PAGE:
The Spalding Gentlemen’s Society, one of the oldest learned societies in the Kingdom and the earliest provincial association for the encouragement of antiquarianism, was founded by Maurice Johnson (1688-1755), “The Antiquary”, of Ayscoughfee Hall, Spalding.
It began with a series of informal meetings of a few local gentlemen at a coffee-house in the Abbey Yard, Spalding, in 1710 to discuss local antiquities and to read The Tatler, a newly published London periodical. In 1712 it was decided to place these meetings upon a permanent footing and proposals were issued for the establishing of “a Society of Gentlemen, for the supporting of mutual benevolence, and their improvement in the liberal sciences and in polite learning”. In that year formal meetings began with the appointment of officers and the keeping in minutes. The founder, Maurice Johnson, also played a leading part in refounding the Society of Antiquaries of London, and for some years an exchange of minutes took place. Francis, Duke of Buccleuch (1695-1751), Lord of the Manor of Spalding-cum-Membris, became Patron of the Society in 1732.
The history of the foundation of the Society and its development in the 18th century is to be found in Nichols’ Bibliotheca Topographica Britannica, 1790, and also in Nichols’ Literary Anecdotes, vol. vi. 1812. Other histories are by the Revd. William Moore, D.D. (1851), Dr. Marten Perry, G.W. Bailey and S.W.Woodward. In 1981 the Lincoln Record Society published The Minute books of the Spalding Gentlemen’s Society 1712-1755 selected and introduced by Dorothy M. Owen, M.B.E., D.Litt.
Women and the Spalding Gentlemen’s Society
For almost 300 years of its history, the Spalding Gentlemen’s Society was a male preserve, as its name suggests. From time to time, its rules officially excluded female members, though occasionally the presence of women was permitted. Times have changed, however, and 2017 celebrates the tenth anniversary of the admission of women as Society members.
Women were not always without background influence, however. Soon after the Society’s foundation in 1710, one of its main activities was subscribing to buy the latest books, then a very expensive item. A letter from an early member suggests including ‘the Ladies’ in this subscription scheme. In 1730, a generous donation of books by Mary Deacon of Peterborough, was recorded. By 1733, the Society’s founder, Spalding lawyer Maurice Johnson, had plans to include ‘female members’ as he wrote to his friend and fellow-member William Stukeley. Though this, like others of Johnson’s ambitious plans, came to nothing, the ladies were invited to the Society’s annual anniversary concert, where wine, tea and coffee were offered to them. His wife and daughters assisted with the Society’s collections and with creating illustrations for the minute books.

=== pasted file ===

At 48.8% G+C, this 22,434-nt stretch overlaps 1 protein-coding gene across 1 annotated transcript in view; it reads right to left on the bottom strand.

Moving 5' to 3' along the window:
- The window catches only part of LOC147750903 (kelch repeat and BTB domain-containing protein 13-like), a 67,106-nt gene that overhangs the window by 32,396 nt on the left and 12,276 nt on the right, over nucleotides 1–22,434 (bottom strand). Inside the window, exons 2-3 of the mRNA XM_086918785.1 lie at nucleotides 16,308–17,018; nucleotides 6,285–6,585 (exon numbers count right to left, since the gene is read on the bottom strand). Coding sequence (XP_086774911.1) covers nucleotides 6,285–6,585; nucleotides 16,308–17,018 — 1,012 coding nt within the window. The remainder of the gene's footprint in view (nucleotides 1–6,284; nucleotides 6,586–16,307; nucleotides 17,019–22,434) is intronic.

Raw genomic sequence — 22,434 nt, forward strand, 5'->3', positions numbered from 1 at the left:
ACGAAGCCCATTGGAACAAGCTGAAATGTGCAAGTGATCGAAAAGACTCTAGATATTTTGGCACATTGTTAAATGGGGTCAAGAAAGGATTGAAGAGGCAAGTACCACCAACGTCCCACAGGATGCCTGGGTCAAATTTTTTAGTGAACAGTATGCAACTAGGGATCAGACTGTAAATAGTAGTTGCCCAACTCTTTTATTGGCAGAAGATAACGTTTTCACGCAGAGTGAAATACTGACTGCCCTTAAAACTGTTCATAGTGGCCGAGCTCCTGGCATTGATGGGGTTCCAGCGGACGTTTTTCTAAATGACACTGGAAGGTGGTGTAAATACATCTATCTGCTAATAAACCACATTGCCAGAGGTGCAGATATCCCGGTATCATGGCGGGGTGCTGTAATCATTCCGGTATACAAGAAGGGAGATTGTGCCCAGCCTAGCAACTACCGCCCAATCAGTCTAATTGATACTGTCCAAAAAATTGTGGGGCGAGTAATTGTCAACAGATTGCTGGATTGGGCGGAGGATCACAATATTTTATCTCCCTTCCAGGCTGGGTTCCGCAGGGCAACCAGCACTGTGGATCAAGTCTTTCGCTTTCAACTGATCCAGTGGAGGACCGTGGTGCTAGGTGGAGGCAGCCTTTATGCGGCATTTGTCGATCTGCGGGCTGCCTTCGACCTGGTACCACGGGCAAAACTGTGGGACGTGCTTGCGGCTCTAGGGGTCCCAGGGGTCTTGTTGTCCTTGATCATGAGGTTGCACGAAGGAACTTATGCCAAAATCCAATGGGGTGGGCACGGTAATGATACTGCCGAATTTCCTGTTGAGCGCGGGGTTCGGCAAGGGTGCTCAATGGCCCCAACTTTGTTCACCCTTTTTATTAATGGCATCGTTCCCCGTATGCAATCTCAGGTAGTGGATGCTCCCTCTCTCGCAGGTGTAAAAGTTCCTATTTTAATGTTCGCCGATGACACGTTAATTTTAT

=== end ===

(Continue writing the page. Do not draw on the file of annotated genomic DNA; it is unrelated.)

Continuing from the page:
The more open social atmosphere of England after the Napoleonic Wars influenced the Society; in 1814 its new rules officially allowed lady members, though they were not to vote on Society matters. This was not to last, and the Victorian Society, reacting against the efforts of the Suffragettes, decided to exclude women again, though they could attend on special occasions as members’ guests. In 1909 they outnumbered the men at a lecture on the French Napoleonic prisoners of war at Norman Cross.
This was still the case when the Society’s splendid new buildings were opened in 1911; the gentlemen had a splendid banquet, while the ladies, who were not present, were thanked for decorating the tables! The twentieth century saw a much more active background presence by women; in the 1930s a woman, Ivy Barrett, created the library’s card index. Although a motion to admit women in 1946 was defeated, female researchers were using the Society’s books and papers. In 1971, five notable female local historians were created Fellows of the Society in acknowledgement of their work, though this still did not confer membership. Women began to assist the Librarian in the care of the Society’s extensive library.
This was the situation when the twenty-first century began, but pressure for greater openness in organisations soon led to a remarkable opening up of the Society. More public Open Days were created, proving very popular; the winter lecture programme moved to the Grammar School and was opened to the general public. Finally, in 2006 a historic vote was taken to admit women as members of the Society.
The first women joined in 2007 and were soon taking an active part in the Society’s activities, becoming officers and helping with the extensive collections in the Museum. Today’s the Spalding Gentlemen’s Society membership is open to everyone aged 18 and over. The broad membership undertake a wide programme of varied activities in lectures and the care of its fascinating museum and archives. Its early founders would have been pleased to see their forward-looking schemes put into action.